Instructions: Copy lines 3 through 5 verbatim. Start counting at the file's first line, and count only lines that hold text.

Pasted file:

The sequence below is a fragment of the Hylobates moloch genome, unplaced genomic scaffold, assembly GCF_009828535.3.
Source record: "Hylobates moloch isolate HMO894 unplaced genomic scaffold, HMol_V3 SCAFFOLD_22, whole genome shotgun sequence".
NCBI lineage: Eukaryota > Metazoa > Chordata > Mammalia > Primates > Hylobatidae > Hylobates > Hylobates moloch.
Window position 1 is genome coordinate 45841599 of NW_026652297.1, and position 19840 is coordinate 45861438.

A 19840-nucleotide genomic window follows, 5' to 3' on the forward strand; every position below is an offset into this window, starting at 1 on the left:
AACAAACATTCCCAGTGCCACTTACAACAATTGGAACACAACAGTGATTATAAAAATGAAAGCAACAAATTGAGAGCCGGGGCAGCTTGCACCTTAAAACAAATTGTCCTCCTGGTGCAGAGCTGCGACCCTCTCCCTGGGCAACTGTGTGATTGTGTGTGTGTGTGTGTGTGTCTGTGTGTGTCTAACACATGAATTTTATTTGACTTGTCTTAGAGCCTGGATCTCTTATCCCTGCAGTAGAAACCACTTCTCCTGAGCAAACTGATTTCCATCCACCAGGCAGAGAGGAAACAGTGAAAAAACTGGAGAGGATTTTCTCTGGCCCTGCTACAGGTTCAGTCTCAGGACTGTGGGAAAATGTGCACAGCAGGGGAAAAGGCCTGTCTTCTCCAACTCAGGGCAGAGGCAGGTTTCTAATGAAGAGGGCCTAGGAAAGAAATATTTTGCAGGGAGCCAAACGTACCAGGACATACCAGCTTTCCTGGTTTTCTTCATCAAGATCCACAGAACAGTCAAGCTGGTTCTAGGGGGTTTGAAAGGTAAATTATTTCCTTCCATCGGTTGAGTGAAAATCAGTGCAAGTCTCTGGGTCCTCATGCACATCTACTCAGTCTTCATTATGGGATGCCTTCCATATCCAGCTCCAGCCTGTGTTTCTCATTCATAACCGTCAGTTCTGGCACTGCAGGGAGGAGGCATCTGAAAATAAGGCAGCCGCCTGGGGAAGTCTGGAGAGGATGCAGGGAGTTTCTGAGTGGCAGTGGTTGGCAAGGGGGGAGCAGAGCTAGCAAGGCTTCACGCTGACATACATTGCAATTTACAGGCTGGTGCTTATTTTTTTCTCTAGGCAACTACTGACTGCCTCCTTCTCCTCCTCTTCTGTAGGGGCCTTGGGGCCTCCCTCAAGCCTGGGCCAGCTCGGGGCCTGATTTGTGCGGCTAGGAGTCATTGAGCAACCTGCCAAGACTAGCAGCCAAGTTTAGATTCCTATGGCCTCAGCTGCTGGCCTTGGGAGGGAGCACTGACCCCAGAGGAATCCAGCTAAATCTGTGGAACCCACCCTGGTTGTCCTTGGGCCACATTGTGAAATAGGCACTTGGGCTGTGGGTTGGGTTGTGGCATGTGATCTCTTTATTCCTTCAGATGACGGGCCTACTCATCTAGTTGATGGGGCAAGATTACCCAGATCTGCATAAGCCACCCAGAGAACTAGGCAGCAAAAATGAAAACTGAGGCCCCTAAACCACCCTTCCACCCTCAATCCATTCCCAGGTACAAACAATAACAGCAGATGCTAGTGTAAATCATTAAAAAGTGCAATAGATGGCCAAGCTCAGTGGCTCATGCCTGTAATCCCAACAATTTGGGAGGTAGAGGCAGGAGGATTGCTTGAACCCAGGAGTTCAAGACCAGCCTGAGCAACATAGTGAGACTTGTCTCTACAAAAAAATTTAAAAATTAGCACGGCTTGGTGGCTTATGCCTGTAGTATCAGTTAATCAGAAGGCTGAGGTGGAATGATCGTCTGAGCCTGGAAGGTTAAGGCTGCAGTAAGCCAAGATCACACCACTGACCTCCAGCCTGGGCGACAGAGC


NCBI lineage: Eukaryota > Metazoa > Chordata > Mammalia > Primates > Hylobatidae > Hylobates > Hylobates moloch.
Window position 1 is genome coordinate 45841599 of NW_026652297.1, and position 19840 is coordinate 45861438.

A 19840-nucleotide genomic window follows, 5' to 3' on the forward strand; every position below is an offset into this window, starting at 1 on the left: